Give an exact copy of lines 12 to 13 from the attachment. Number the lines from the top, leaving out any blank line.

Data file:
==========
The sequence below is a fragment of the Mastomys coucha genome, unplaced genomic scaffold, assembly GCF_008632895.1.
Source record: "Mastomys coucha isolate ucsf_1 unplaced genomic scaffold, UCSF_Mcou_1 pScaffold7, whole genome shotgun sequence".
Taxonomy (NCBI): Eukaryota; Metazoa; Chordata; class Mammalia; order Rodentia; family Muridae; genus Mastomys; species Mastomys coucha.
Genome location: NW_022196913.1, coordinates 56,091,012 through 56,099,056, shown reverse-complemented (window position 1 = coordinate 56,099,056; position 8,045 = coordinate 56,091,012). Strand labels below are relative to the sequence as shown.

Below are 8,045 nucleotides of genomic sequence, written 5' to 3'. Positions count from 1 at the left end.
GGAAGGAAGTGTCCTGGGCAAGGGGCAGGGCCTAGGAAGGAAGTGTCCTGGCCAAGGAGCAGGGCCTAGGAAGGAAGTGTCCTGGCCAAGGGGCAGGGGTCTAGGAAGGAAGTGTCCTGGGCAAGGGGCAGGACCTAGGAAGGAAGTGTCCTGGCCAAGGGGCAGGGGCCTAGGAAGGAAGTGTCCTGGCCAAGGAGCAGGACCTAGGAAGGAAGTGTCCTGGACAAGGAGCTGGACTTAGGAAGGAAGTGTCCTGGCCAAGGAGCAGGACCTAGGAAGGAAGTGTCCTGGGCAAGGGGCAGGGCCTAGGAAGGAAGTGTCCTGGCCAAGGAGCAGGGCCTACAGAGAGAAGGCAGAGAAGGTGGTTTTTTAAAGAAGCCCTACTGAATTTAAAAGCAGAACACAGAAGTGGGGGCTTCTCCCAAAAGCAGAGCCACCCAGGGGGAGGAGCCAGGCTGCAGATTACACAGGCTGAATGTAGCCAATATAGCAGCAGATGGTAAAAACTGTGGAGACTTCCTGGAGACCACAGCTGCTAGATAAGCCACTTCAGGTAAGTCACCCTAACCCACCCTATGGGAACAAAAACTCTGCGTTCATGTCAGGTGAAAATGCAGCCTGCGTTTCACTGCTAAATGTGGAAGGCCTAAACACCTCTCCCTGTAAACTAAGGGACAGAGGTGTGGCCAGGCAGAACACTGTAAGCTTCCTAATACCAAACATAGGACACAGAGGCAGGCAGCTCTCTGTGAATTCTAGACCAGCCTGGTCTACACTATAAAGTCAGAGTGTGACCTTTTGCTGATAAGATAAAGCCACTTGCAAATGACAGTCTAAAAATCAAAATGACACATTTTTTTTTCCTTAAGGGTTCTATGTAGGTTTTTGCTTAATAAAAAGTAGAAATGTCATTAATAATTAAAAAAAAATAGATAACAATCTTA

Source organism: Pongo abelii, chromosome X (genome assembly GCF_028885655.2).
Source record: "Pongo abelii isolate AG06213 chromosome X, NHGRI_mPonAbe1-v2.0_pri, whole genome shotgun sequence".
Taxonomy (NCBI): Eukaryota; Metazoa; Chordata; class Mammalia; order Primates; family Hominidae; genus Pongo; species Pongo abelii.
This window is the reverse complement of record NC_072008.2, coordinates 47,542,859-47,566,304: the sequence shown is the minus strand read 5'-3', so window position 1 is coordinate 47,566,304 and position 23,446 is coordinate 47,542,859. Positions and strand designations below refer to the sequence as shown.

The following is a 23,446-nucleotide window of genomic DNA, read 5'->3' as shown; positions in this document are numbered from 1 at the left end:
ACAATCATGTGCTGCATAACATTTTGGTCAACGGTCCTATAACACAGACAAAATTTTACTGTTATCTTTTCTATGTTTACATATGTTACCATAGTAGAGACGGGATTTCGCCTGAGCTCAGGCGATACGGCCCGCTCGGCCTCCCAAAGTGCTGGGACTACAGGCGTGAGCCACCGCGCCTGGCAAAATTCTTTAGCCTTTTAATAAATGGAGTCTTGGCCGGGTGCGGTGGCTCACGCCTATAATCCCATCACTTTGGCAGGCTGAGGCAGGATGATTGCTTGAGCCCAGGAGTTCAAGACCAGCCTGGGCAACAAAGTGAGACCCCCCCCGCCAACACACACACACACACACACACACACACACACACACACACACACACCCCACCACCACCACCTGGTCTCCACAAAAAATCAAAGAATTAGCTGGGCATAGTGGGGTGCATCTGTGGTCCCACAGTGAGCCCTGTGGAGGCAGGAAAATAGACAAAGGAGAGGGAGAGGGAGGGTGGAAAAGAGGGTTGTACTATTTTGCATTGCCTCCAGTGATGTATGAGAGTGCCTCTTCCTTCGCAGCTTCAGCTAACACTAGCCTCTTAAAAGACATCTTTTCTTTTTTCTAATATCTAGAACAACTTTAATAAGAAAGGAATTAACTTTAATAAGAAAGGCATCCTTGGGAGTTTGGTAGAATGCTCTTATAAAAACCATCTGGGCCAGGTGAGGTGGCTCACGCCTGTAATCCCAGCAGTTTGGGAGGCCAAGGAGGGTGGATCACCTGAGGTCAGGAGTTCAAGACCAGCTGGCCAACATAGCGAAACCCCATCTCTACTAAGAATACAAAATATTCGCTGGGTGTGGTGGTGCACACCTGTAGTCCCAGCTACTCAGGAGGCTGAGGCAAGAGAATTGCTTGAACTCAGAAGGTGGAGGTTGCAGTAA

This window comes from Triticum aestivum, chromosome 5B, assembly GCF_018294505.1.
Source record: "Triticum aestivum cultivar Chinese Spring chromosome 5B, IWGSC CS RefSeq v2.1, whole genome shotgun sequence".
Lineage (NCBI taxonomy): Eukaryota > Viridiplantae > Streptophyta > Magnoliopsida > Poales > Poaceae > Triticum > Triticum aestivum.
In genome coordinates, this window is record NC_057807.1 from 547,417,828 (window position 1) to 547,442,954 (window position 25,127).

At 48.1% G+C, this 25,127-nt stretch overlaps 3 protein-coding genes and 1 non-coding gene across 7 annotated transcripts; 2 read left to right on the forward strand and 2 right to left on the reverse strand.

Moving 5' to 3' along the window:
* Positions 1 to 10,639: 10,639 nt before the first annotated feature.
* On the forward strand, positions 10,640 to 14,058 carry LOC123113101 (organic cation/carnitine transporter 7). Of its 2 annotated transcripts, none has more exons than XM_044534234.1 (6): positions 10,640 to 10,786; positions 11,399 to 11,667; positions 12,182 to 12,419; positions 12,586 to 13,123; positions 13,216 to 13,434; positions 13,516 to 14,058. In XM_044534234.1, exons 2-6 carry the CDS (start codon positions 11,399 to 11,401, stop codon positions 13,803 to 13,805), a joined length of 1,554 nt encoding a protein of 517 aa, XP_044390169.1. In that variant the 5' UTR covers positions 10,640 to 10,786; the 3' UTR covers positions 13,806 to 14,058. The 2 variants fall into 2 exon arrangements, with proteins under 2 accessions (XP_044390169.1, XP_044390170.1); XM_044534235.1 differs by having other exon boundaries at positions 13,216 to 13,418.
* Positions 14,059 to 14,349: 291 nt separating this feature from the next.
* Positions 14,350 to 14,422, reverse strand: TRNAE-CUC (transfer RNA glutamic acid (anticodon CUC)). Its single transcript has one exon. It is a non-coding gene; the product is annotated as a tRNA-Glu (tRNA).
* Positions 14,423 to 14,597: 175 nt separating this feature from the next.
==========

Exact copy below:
ACAATCATGTGCTGCATAACATTTTGGTCAACGGTCCTATAACACAGACAAAATTTTACTGTTATCTTTTCTATGTTTACATATGTTACCATAGTAGAGACGGGATTTCGCCTGAGCTCAGGCGATACGGCCCGCTCGGCCTCCCAAAGTGCTGGGACTACAGGCGTGAGCCACCGCGCCTGGCAAAATTCTTTAGCCTTTTAATAAATGGAGTCTTGGCCGGGTGCGGTGGCTCACGCCTATAATCCCATCACTTTGGCAGGCTGAGGCAGGATGATTGCTTGAGCCCAGGAGTTCAAGACCAGCCTGGGCAACAAAGTGAGACCCCCCCCGCCAACACACACACACACACACACACACACACACACACACACACACACACCCCACCACCACCACCTGGTCTCCACAAAAAATCAAAGAATTAGCTGGGCATAGTGGGGTGCATCTGTGGTCCCACAGTGAGCCCTGTGGAGGCAGGAAAATAGACAAAGGAGAGGGAGAGGGAGGGTGGAAAAGAGGGTTGTACTATTTTGCATTGCCTCCAGTGATGTATGAGAGTGCCTCTTCCTTCGCAGCTTCAGCTAACACTAGCCTCTTAAAAGACATCTTTTCTTTTTTCTAATATCTAGAACAACTTTAATAAGAAAGGAATTAACTTTAATAAGAAAGGCATCCTTGGGAGTTTGGTAGAATGCTCTTATAAAAACCATCTGGGCCAGGTGAGGTGGCTCACGCCTGTAATCCCAGCAGTTTGGGAGGCCAAGGAGGGTGGATCACCTGAGGTCAGGAGTTCAAGACCAGCTGGCCAACATAGCGAAACCCCATCTCTACTAAGAATACAAAATATTCGCTGGGTGTGGTGGTGCACACCTGTAGTCCCAGCTACTCAGGAGGCTGAGGCAAGAGAATTGCTTGAACTCAGAAGGTGGAGGTTGCAGTAA

This window comes from Triticum aestivum, chromosome 5B, assembly GCF_018294505.1.